On God’s Timing (and Rejection Letters)

“Let us not become weary in doing good, for at the proper time we will

reap a harvest if we do not give up.” Galatians 6:9

Why does it always seem like the final hours of a long trip last forever when all you can think about is your comfortable bed? My husband and I had just spent a recent weekend with our son and his family so the two of them could work on car repairs; their family van was kaput primarily because of a timing belt.

Clearly life and car repairs mirror each other often—timing is everything.

Now, I have no idea what a timing belt does but I’ve heard my husband moan more than once about the challenge they represent when something is off. I realize we are beyond fortunate that he can repair our vehicles (and our kids’) but sometimes the task is easier than it sounds.

As our tires lapped up the miles in the dark, I began a conversation that would keep Mr. Mechanic occupied while he drove. It was a simple question. “So honey, how’d that all work out with Aaron’s van? Obviously you guys got it running…..”

Thus began an explanation in my husband’s usual animated style, making a long story longer. Smile. I pretended to listen to his response; all I know is he talked pretty much nonstop for at least 30 minutes about pulleys and rotator thingys and notches and tension belts and… Well, he lost me at “top dead center” and “serpentine.” My innocent question prompted way more information than I bargained for.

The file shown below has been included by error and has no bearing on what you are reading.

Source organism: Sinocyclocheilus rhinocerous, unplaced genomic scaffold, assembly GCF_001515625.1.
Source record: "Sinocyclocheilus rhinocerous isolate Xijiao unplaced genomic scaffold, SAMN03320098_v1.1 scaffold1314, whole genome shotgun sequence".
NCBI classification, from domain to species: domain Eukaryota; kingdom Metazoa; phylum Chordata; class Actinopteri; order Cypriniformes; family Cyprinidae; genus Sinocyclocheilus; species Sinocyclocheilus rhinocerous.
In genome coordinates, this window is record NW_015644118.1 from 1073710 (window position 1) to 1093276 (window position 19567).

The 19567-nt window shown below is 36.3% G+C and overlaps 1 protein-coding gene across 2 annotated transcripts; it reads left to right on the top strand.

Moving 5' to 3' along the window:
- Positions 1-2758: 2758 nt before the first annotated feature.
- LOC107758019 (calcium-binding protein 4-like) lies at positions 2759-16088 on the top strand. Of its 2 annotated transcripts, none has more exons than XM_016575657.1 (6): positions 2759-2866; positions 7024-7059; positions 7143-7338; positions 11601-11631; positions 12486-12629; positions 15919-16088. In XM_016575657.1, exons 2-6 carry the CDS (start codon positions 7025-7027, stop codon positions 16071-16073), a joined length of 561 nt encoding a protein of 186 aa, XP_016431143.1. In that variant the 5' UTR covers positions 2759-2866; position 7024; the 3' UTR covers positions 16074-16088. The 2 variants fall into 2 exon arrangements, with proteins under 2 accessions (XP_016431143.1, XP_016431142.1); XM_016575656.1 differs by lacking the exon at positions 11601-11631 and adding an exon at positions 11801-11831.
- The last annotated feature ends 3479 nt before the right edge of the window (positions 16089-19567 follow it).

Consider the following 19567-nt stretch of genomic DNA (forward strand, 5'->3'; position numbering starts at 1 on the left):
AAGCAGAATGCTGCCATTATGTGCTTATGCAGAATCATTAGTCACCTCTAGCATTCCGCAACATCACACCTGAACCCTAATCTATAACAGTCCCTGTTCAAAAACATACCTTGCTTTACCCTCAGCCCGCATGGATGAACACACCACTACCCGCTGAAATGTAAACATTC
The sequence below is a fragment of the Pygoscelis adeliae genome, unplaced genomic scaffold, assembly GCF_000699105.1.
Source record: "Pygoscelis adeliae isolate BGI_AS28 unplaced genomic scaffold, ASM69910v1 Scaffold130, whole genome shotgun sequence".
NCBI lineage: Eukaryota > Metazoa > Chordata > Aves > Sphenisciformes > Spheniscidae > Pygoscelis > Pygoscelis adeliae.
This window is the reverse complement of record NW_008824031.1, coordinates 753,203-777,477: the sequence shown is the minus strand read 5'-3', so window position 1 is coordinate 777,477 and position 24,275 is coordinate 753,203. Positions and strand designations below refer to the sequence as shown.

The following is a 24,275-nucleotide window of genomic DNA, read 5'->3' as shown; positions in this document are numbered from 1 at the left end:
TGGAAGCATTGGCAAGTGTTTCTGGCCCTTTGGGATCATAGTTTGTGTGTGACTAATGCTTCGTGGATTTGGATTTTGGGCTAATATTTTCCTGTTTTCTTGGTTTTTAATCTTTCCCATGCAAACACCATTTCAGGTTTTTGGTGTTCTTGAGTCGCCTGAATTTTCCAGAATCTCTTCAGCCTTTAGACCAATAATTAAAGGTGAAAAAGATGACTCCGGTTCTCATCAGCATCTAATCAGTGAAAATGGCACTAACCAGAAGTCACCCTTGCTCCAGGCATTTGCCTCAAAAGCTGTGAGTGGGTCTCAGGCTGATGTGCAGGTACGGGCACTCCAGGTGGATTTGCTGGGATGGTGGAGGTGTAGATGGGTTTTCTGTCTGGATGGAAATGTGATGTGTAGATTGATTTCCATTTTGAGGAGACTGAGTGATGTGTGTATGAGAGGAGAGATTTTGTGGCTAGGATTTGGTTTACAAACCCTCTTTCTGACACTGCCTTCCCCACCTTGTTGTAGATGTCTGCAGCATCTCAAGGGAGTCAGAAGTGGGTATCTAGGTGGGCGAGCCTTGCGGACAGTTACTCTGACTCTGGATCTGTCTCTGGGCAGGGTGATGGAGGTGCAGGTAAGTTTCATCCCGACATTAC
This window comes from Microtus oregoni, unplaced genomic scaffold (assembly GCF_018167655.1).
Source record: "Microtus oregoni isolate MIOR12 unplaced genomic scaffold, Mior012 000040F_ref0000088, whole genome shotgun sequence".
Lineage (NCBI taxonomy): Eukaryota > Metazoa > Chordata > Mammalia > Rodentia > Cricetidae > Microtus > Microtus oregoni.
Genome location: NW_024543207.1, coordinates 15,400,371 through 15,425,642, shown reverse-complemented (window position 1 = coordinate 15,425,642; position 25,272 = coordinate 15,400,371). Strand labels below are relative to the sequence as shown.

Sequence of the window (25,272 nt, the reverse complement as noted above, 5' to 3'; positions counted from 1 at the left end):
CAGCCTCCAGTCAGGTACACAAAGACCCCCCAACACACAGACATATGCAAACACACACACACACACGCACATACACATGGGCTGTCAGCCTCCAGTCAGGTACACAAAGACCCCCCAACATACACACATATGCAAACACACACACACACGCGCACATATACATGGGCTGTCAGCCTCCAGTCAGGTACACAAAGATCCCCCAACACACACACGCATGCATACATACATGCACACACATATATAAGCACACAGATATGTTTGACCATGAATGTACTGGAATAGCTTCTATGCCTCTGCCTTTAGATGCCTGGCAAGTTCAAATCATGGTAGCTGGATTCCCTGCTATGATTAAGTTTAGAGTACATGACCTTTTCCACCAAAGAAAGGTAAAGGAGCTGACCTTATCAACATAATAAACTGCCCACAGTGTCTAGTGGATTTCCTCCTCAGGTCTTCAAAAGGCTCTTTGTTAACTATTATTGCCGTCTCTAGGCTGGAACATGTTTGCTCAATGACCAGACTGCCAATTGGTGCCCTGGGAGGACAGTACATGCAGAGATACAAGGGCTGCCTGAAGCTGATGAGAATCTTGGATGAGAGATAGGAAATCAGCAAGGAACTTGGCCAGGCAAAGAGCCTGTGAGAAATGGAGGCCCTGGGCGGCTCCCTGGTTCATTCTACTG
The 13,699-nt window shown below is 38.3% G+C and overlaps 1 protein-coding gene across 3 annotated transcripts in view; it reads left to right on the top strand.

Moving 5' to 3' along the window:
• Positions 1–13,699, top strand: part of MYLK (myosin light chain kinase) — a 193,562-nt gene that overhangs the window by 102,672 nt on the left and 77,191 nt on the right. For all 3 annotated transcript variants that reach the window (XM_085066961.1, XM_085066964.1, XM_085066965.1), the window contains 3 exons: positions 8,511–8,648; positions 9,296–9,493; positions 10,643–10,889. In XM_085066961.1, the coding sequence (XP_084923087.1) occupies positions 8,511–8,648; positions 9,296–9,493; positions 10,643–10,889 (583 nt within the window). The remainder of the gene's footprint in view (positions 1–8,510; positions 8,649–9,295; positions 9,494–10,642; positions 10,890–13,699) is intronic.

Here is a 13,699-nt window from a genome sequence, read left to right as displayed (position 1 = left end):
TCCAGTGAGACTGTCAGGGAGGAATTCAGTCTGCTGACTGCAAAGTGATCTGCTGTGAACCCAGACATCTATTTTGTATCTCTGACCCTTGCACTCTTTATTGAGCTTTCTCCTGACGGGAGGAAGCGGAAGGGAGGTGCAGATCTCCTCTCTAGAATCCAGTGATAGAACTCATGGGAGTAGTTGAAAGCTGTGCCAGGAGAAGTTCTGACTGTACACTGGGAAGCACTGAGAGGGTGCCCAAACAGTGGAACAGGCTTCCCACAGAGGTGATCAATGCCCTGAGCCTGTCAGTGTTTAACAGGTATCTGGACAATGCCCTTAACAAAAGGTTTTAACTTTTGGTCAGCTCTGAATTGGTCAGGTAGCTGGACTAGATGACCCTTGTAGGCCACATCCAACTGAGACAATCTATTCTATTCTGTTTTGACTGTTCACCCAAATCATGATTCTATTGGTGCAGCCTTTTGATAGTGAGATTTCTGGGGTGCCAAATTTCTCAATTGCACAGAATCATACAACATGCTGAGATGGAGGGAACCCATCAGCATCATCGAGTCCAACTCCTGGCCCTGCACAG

You get the picture. In fact, I was so impressed with his auto repair recitation, I actually pressed the recorder app on my phone to document the conversation. Feigning attention, I have to confess I had my own running dialogue inside my head. “How does he remember this stuff? He can’t remember six things on a grocery list once he’s gets to the store.”

Then my thoughts turned to timing of a different kind.

I was thinking about writing in particular and the dream or desire of many people to be well known for their words. Since I’m currently working on a book, this is a frequent thought of mine. Imagining my name of the cover of a book, stopping shoppers as they pass by in the bookstore. Oh, the power. The fame. The glory.

Then there’s the other voice in my head, God’s voice via the Apostle Paul, reminding me that all good things take time, not just recognition for a well-written book.